Tuesday, February 27, 2024
Home Farming Tips How To Grow Ginger

How To Grow Ginger

by Jacquiline Nakandi
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Preparation of the field Ginger needs a well-prepared field where the soils have been dug and softened such that when the crop sprouts, it easily breaks through.

You should dig the holes at least three weeks in advance. The holes should be at least 1 x1 feet.

The holes are that wide because ginger expands as it grows in the ground. A larger hole covered with soft soil makes it easier for this process.

Weeding must be regular. Depending on the presence of weeds, remove them at least twice every week. Weeding is done by hand not hoes.

Hoes destroy the rhizomes.


Coffee husks are good fertilisers for the ginger crop. Coffee husks help the soil retain the required moisture and fertility. An acre can take about three to six lorries of four tonnes each.

The husks can be applied at least two weeks before planting. They are spread out evenly in the whole field and then covered with soils.

Also, phosphate is good for fertilising; an acre requires a supply of 50kg. These are mixed in the soils at planting.

Planting the crop

Ginger is propagated by dividing the rootstock or rhizomes.

Each can be just 2cm long, but it must have a nodule. Rhizomes can be got from ginger seeds and planted 30cm from each other in drills in the field spaced by 60cm.


Ginger takes between six to eight months to mature. This means that there is one season in a year. Mature crops show yellowing of the leaves and withering.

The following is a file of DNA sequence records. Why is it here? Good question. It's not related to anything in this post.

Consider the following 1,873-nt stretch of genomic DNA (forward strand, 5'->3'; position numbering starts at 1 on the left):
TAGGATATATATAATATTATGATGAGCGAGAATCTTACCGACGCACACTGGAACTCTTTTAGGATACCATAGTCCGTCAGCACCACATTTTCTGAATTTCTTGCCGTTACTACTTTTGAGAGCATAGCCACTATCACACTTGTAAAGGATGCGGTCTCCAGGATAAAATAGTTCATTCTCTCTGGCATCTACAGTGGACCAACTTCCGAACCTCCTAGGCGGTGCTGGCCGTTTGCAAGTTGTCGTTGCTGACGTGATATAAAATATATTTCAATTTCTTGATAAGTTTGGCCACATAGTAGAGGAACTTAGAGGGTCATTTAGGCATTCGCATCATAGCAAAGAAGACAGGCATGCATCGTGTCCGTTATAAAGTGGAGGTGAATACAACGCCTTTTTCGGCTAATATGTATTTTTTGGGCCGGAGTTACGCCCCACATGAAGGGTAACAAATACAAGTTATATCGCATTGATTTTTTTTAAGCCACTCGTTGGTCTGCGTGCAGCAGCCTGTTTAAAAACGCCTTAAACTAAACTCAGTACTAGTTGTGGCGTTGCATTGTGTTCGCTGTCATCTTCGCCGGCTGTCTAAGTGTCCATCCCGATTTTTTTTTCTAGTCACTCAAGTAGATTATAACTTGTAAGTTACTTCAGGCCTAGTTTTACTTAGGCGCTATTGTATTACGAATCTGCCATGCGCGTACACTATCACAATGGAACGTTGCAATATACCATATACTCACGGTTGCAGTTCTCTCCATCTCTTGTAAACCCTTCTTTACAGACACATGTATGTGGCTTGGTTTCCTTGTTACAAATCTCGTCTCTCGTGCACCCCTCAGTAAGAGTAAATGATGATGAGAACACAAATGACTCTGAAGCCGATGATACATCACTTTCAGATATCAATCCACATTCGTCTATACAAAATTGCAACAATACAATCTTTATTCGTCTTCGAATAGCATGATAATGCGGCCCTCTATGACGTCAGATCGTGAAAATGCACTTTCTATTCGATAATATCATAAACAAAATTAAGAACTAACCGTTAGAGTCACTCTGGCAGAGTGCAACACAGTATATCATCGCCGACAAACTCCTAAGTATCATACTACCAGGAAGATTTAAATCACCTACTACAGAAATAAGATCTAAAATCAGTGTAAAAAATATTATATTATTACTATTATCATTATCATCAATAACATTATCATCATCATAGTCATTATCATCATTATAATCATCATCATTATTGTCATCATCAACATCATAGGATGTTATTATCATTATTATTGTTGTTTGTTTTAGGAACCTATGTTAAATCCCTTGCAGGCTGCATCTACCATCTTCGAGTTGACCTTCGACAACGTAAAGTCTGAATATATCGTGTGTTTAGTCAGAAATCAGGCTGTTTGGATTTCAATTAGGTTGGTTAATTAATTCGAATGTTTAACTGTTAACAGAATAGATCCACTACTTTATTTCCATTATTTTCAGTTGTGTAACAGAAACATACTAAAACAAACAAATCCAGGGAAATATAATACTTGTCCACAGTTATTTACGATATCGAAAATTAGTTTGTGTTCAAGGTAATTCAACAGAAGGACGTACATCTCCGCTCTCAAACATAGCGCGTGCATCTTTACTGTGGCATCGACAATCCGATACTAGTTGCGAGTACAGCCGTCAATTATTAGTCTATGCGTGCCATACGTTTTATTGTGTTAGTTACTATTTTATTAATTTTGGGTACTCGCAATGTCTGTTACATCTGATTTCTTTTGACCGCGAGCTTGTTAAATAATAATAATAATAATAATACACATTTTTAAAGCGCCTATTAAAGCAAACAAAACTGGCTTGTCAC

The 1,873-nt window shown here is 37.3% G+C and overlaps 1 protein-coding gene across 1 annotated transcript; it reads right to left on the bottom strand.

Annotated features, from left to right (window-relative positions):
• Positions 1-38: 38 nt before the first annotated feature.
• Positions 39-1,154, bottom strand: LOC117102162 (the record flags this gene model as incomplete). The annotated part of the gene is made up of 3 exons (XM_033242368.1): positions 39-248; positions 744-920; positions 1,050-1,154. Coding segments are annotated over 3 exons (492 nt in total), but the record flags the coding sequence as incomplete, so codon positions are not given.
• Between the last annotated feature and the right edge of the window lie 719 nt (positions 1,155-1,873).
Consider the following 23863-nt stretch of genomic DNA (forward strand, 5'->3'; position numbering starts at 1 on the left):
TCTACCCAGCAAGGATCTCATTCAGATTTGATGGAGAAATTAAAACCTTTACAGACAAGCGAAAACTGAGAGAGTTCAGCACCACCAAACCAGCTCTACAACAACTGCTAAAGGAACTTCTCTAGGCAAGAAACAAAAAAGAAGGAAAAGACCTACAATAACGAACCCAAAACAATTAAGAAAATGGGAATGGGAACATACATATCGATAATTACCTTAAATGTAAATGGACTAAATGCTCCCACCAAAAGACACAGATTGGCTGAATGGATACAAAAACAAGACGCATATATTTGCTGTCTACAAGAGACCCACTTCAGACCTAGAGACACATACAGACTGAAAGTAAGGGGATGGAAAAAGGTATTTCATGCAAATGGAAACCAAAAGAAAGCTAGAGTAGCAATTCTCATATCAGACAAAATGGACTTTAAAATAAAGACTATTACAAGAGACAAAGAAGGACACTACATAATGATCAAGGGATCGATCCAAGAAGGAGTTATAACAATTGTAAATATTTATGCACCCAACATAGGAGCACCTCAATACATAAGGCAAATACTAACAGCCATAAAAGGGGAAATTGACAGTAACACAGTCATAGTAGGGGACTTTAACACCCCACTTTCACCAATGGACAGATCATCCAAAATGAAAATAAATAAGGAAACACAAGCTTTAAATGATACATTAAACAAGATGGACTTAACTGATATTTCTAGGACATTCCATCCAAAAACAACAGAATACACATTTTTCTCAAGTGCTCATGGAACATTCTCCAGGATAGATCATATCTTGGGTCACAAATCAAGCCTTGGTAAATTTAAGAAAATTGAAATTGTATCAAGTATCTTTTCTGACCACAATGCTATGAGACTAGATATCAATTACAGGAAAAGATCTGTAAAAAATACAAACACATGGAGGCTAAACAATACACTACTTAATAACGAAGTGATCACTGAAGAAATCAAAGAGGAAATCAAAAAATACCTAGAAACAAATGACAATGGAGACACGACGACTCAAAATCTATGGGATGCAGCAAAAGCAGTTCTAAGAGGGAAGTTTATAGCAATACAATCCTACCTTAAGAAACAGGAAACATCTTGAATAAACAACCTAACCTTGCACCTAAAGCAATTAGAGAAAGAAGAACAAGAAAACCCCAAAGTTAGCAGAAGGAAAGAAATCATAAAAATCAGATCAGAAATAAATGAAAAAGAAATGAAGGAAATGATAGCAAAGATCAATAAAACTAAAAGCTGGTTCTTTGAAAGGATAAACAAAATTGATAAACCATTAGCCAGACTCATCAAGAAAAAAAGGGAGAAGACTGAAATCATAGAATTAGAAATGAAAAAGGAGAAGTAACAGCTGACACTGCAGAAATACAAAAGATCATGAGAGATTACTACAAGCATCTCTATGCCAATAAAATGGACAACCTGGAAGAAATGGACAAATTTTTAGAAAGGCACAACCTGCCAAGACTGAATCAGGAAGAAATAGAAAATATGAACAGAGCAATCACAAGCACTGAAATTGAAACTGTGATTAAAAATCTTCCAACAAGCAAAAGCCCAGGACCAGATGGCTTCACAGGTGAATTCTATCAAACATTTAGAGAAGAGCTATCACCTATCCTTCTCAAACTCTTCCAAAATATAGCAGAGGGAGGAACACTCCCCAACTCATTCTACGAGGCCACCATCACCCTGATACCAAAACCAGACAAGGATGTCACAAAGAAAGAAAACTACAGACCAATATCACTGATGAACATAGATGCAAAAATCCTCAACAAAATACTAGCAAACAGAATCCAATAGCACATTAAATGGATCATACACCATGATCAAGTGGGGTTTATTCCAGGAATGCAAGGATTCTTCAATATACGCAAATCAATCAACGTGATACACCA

The top part dries off and falls to the ground. It is advisable to leave the crop unharvested for the first year and it sprouts again and is harvested in the second year ensure high yields.

Harvesting is done by uprooting the whole plant. The yields depend on many factors such as fertility of the soils, supply of rains and others. If all goes well, an acre can produce about two to eight tonnes.

Ginger can be stored for over six months without going bad. It can also be processed into powder for longer shelf lives.

Ginger should be stored in a cool, dry environment with enough aeration, so that it does not attract pests to rot.

Pests and diseases

Root mealy bugs may attack the crops but not cause serious damage.

In other words, ginger is largely resistant to mealy bugs.

For the diseases, a fungal infection arising from excessive use of coffee husks during damp weather causes damage to plants.

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